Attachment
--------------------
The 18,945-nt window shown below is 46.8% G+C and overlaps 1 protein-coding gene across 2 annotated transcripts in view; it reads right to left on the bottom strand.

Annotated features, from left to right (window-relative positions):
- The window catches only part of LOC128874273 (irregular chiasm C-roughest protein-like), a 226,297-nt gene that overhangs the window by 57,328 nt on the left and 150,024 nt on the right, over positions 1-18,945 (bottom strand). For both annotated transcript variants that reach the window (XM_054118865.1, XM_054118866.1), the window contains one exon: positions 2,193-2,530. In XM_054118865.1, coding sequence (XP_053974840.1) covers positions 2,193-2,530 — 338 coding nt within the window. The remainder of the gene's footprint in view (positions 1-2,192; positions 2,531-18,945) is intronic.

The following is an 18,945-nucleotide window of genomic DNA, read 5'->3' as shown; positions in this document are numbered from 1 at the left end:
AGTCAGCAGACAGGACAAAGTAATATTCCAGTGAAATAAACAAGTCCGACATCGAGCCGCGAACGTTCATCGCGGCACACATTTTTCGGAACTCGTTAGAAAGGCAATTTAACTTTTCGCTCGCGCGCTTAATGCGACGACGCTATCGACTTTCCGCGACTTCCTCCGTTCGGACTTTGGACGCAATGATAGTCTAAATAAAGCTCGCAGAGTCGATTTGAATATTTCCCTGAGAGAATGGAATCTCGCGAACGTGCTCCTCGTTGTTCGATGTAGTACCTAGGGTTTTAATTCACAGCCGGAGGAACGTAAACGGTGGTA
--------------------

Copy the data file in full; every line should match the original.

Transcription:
The 18,945-nt window shown below is 46.8% G+C and overlaps 1 protein-coding gene across 2 annotated transcripts in view; it reads right to left on the bottom strand.

Annotated features, from left to right (window-relative positions):
- The window catches only part of LOC128874273 (irregular chiasm C-roughest protein-like), a 226,297-nt gene that overhangs the window by 57,328 nt on the left and 150,024 nt on the right, over positions 1-18,945 (bottom strand). For both annotated transcript variants that reach the window (XM_054118865.1, XM_054118866.1), the window contains one exon: positions 2,193-2,530. In XM_054118865.1, coding sequence (XP_053974840.1) covers positions 2,193-2,530 — 338 coding nt within the window. The remainder of the gene's footprint in view (positions 1-2,192; positions 2,531-18,945) is intronic.

The following is an 18,945-nucleotide window of genomic DNA, read 5'->3' as shown; positions in this document are numbered from 1 at the left end:
AGTCAGCAGACAGGACAAAGTAATATTCCAGTGAAATAAACAAGTCCGACATCGAGCCGCGAACGTTCATCGCGGCACACATTTTTCGGAACTCGTTAGAAAGGCAATTTAACTTTTCGCTCGCGCGCTTAATGCGACGACGCTATCGACTTTCCGCGACTTCCTCCGTTCGGACTTTGGACGCAATGATAGTCTAAATAAAGCTCGCAGAGTCGATTTGAATATTTCCCTGAGAGAATGGAATCTCGCGAACGTGCTCCTCGTTGTTCGATGTAGTACCTAGGGTTTTAATTCACAGCCGGAGGAACGTAAACGGTGGTA